Buy one get one 50% off all True Athlete products. Mix and match. Online and in store. Sale ends March 1, 2015. Shop now
plus get free shipping on orders over $25. Order by 6 p.m. ET Ships same day. Learn more.
Reorder products. See your order history.
FREE SHIPPING on orders of $25 or more.

How to get FREE Shipping:
1. Place your online order of $25 or more*
2. Ship to an address within the United States (including U.S. territories)
3. Your shipment should arrive within 2-6 business days from your order

* Your total purchase must reach the designated amount after any discounts are applied and prior to the costs of shipping and tax.
Order by 6, We'll Ship the Same Day

Domestic orders placed Monday - Friday by 6 p.m. Eastern Time will be packed and shipped the same day, pending verification of billing information and the shipping method selected. International orders and orders containing gift cards, out-of-stock items or refrigerated items will be processed as quickly as possible, but won't necessarily be shipped out the same day.

Excludes all orders placed on major US holidays (Memorial Day, Independence Day, Labor Day, Thanksgiving Day, Christmas Day and New Year's Day).


Health Guides
Health Concerns
Vitamin Guide
Herbal Remedies
Weight Control
Sports & Fitness
Women's Health
Men's Health
Safety Checker
Food Guide
Personal Health Tools
 Print this article

Some Schizophrenia Symptom Relief Linked to Vitamin-Gene Combo

Some Schizophrenia Symptom Relief Linked to Vitamin-Gene Combo : Main Image
Even small effects of folate and vitamin B12 supplementation could be clinically meaningful
People with mental illness often struggle with unwanted symptoms despite taking medications to ease these symptoms. A study in JAMA Psychiatry found that supplementing with folic acid and vitamin B12 may bring an added measure of relief in certain people with a specific gene who have schizophrenia, a chronic mental illness that causes hallucinations, delusions, and withdrawal.

Relief for some

In this study, 140 people taking antipsychotic medication for schizophrenia were randomly assigned to take 2 mg of folic acid and 400 mcg of vitamin B12, or placebo, daily for 16 weeks. Participants' symptoms were monitored and they were tested for genetic variations.

Results showed that, compared with the placebo group, people in the supplement group who had a specific genetic variant (one that helps move folate into the body) experienced a significant symptom reduction in certain symptoms such as a lack of emotions, lack of interest and/or pleasure in activities, and an inability to speak.

The study authors' conclude that "supplementation of antipsychotic medications with folate and vitamin B12 improves negative symptoms of schizophrenia, but only when accounting for common functional genetic variants in enzymes that regulate folate absorption and metabolism." Further research is needed to confirm these findings.

How genes and symptoms may be linked

Genes guide the way. Genes are the "maps" in our body, which determine whether or not you have brown or blue eyes or blonde or brown hair. But did you know that genes also affect how vitamins are absorbed or metabolized in your body and how you respond to medical treatments?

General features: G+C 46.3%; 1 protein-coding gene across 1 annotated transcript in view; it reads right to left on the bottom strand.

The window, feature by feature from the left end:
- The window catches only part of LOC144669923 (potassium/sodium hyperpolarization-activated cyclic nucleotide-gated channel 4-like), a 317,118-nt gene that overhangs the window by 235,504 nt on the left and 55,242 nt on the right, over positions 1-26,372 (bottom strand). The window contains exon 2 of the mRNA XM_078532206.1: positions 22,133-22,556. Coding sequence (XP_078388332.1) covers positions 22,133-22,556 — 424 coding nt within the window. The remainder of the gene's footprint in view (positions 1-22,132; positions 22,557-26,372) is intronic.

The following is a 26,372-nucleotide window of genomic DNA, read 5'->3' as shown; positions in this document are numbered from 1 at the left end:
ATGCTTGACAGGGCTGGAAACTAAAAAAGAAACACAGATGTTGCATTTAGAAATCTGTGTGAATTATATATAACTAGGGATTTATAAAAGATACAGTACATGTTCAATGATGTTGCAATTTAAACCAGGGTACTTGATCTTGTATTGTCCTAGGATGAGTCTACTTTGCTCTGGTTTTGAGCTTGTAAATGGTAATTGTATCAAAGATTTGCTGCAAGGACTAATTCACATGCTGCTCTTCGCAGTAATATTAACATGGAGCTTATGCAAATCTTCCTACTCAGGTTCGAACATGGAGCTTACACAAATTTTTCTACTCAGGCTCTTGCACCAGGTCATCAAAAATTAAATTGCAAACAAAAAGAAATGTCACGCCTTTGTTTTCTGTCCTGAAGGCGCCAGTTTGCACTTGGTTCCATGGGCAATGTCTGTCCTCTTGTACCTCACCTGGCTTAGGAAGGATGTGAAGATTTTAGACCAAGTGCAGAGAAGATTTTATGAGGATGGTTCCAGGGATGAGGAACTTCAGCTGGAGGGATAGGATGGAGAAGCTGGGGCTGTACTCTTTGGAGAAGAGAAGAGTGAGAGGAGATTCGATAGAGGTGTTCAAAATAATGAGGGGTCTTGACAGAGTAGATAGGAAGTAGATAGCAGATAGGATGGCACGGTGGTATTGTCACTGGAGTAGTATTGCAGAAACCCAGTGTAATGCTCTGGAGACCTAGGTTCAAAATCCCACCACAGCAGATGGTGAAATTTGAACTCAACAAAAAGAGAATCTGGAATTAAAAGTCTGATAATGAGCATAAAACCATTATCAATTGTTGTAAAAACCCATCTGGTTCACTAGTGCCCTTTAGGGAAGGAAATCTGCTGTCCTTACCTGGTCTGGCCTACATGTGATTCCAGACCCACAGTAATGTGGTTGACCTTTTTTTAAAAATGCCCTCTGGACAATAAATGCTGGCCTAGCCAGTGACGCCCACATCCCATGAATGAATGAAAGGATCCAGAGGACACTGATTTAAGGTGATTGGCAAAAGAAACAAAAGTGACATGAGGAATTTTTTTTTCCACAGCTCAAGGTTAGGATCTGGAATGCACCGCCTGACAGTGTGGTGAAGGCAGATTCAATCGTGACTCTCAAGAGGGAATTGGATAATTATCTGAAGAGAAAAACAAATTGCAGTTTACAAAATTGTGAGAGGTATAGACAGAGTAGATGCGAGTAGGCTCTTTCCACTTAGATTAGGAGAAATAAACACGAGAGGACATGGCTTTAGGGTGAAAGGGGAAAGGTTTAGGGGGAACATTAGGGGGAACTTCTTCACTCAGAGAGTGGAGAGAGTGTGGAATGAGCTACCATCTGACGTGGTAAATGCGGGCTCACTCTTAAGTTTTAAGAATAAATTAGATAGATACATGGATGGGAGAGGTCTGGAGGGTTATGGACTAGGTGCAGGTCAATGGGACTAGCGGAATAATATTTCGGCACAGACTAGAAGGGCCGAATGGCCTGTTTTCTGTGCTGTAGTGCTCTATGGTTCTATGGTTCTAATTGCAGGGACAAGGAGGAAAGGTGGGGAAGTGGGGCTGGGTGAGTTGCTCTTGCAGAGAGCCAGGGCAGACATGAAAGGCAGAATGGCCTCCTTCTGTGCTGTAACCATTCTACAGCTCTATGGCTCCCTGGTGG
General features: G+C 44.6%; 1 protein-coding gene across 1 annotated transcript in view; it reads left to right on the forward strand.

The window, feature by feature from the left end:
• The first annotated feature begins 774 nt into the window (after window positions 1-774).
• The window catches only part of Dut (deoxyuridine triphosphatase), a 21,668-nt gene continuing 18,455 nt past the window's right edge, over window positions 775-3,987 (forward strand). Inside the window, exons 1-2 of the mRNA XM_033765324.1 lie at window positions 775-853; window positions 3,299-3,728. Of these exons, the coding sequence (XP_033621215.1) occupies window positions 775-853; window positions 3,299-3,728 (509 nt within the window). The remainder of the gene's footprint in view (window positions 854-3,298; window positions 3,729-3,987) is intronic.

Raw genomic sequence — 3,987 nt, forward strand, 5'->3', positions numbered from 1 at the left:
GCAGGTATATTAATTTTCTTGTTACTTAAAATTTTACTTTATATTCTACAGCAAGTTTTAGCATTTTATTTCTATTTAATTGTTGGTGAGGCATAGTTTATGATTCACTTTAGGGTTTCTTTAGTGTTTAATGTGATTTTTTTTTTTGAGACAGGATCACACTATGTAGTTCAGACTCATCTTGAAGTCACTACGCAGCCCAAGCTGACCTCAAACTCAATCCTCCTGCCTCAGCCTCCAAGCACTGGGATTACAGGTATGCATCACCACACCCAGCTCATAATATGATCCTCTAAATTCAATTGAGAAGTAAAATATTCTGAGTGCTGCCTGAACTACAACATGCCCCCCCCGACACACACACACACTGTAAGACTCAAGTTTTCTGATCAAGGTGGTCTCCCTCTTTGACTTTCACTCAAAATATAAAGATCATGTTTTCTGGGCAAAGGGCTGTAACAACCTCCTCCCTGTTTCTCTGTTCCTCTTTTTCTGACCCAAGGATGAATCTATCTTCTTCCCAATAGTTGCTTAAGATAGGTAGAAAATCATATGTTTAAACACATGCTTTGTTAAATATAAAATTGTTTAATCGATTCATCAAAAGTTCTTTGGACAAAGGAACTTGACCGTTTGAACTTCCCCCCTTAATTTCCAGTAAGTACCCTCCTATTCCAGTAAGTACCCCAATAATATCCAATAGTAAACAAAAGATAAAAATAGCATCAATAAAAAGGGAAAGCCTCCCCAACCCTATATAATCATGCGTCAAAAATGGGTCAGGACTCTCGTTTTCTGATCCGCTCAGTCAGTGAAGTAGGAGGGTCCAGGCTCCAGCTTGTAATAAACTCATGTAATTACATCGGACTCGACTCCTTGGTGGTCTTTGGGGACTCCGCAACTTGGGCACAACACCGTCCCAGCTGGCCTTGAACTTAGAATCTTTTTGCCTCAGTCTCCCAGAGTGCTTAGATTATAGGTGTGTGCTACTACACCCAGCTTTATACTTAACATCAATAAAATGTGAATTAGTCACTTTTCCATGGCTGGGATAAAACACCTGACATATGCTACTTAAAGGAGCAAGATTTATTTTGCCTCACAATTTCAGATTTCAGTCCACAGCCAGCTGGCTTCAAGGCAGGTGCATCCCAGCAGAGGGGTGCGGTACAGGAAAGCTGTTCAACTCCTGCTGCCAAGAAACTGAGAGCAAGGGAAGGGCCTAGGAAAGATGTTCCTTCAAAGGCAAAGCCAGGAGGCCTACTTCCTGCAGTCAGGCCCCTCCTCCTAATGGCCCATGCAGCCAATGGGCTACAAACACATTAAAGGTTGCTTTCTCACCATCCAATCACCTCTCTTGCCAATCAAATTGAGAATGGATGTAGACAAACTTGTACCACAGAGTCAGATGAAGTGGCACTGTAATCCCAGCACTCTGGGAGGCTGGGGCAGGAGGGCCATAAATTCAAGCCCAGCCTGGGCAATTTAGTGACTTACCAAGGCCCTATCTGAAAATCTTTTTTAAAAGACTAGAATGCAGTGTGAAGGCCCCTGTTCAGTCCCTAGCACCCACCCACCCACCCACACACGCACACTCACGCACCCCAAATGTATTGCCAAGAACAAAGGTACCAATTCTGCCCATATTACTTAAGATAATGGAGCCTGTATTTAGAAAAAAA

Certain symptoms of schizophrenia have been linked to folate deficiency, but supplementing with folic acid doesn't seem to help everyone. As this study shows us, this difference in response between individuals may be due to genetic variations that determine how a person responds to supplements.

Treatments should be individualized. Understanding the link between how genes affect a person's response to treatment is a fascinating area of emerging research, and we will learn much more about this in the future. In the meantime, the authors stress the importance of individualizing treatment for people with schizophrenia and state that, "Even small effects of folate and vitamin B12 supplementation could be clinically meaningful . . . given the disability associated with negative symptoms, the lack of available treatments, and the minimal apparent adverse effects of vitamin supplementation." If you or a loved one suffers from mental illness, talk with a doctor about conventional and complementary therapies that may help optimize treatments, and talk about the risks and benefits of supplements.

(JAMA Psych doi:10.1001/jamapsychiatry.2013.900)

Jane Hart, MD, board-certified in internal medicine, serves in a variety of professional roles including consultant, journalist, and educator. Dr. Hart, a Clinical Instructor at Case Medical School in Cleveland, Ohio, writes extensively about health and wellness and a variety of other topics for nationally recognized organizations, websites, and print publications. Sought out for her expertise in the areas of integrative and preventive medicine, she is frequently quoted by national and local media. Dr. Hart is a professional lecturer for healthcare professionals, consumers, and youth and is a regular corporate speaker.
sign up. save big!

invalid email address entered. please try again.

almost there! click sign me up for exclusive coupons, great deals, early access to sales and info on how to stay healthy & fit.  view our privacy policy.